Picks and Pans Review: Crossing the River

UPDATED 04/25/1994 at 01:00 AM EDT Originally published 04/25/1994 at 01:00 AM EDT

by Caryl Phillips

Sometimes history can be as simple as a voice and a voyage. At least that's the conceit guiding this sensitive novel about the African diaspora, which describes the lives of three siblings—Nash, Martha and Travis—who are brought to the New World as slaves.

Theirs are bittersweet stories, and they defy the logic of time to explore how black life evolved beyond slavery. Nash's odyssey, set in the 1820s, unfolds through his letters to his former master, a Christian who freed Nash to do missionary work among African blacks. Martha's fate leaves her destitute in America's Colorado Territory, an old runaway cut off from her only daughter. Travis becomes an American GI in World War II England, where he falls for a country girl.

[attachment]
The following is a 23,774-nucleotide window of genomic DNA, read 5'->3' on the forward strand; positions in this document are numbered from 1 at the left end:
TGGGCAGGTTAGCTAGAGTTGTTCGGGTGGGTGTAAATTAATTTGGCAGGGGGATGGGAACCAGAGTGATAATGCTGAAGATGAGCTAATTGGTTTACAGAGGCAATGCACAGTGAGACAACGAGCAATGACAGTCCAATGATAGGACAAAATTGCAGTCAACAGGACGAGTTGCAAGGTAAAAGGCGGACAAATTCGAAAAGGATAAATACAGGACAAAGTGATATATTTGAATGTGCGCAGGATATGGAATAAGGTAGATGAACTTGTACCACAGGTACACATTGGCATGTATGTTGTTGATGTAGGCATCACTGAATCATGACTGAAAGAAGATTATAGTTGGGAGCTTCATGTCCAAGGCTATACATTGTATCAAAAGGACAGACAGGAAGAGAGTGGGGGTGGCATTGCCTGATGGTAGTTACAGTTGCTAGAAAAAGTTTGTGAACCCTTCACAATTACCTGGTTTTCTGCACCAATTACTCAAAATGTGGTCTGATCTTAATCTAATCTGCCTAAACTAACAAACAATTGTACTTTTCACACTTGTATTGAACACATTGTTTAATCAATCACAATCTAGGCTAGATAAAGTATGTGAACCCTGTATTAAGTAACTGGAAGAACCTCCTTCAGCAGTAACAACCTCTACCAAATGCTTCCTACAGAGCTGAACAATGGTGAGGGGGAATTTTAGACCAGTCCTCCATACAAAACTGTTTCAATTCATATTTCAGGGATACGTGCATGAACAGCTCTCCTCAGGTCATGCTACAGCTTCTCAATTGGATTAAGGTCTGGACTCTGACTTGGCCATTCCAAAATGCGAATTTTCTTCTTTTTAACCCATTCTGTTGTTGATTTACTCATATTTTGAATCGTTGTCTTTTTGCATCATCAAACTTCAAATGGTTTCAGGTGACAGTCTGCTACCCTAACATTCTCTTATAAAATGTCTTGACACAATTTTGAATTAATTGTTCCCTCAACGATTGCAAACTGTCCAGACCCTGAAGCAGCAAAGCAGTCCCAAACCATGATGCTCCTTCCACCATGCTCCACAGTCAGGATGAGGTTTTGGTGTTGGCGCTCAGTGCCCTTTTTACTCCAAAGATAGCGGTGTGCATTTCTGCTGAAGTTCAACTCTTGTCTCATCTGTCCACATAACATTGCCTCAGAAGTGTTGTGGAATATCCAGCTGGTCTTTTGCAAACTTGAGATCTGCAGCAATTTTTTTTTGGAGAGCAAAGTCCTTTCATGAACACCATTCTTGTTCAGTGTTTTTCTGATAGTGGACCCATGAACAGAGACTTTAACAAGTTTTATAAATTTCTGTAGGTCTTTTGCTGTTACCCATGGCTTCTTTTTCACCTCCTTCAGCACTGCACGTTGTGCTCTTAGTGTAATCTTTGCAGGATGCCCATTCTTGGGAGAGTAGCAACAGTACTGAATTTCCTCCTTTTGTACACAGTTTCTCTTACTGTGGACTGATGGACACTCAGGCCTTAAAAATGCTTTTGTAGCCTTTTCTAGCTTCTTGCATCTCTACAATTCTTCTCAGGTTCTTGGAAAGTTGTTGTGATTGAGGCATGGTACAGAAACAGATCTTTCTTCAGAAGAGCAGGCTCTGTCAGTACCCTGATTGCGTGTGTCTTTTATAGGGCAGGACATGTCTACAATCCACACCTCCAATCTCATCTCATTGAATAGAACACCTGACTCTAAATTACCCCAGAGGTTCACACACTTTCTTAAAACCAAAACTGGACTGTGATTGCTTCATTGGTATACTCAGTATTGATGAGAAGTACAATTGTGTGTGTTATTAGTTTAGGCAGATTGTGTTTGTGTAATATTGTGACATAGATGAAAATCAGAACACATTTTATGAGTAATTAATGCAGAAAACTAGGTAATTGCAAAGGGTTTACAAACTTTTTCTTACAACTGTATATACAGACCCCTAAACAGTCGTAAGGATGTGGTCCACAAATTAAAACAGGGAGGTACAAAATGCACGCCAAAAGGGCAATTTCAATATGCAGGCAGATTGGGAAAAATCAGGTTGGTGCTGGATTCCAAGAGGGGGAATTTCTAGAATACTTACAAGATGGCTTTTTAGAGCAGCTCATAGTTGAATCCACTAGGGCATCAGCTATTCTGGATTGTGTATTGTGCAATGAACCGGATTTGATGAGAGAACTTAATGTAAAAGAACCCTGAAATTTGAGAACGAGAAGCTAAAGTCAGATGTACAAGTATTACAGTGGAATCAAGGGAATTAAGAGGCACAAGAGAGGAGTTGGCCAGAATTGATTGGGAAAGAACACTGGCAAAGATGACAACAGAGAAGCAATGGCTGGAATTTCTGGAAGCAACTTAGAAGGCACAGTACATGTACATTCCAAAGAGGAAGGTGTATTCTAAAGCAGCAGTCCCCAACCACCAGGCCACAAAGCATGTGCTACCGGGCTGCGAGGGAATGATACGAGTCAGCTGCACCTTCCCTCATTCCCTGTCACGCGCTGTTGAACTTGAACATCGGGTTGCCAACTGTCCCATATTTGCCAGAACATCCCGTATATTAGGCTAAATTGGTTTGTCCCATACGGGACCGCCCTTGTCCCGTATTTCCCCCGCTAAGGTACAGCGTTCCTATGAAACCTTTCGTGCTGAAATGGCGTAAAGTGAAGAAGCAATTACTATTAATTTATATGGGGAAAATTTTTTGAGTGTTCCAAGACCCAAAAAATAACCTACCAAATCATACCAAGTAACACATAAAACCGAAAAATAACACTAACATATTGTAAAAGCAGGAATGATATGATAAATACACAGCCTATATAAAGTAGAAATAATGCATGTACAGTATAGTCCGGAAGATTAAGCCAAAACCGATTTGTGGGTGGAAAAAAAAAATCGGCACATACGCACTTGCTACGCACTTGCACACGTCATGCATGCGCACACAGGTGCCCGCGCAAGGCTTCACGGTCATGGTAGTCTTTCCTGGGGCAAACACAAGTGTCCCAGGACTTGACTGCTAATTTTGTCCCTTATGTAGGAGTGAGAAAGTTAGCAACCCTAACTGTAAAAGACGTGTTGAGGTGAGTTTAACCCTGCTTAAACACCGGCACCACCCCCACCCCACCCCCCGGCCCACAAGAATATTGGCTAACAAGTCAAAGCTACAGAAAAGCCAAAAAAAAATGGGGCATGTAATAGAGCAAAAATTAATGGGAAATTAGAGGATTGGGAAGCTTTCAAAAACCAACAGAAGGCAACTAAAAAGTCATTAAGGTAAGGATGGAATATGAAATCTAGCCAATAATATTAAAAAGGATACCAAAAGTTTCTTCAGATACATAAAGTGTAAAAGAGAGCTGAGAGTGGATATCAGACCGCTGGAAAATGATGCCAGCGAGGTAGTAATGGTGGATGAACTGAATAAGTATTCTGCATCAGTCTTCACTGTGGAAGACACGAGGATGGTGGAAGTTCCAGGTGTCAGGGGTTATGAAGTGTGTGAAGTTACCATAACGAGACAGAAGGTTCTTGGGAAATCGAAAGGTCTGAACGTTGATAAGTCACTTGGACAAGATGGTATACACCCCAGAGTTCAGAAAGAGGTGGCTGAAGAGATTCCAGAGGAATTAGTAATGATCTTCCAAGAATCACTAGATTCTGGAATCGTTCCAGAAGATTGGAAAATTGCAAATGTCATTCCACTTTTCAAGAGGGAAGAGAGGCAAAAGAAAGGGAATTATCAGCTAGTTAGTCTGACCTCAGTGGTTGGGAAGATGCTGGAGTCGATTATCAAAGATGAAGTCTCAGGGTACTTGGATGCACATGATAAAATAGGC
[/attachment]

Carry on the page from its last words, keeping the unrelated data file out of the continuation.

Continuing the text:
Phillips brilliantly evokes the different historical settings, here through the detail of a slaver's logbook, there with Travis's English love griping about blacks as "toffee-nosed buggers." The author explores themes of remorse, abandonment and self-reliance with complexity and understatement. These timeless children are symbolic, but thanks to Phillips, history has seldom looked more human. (Knopf, $22)

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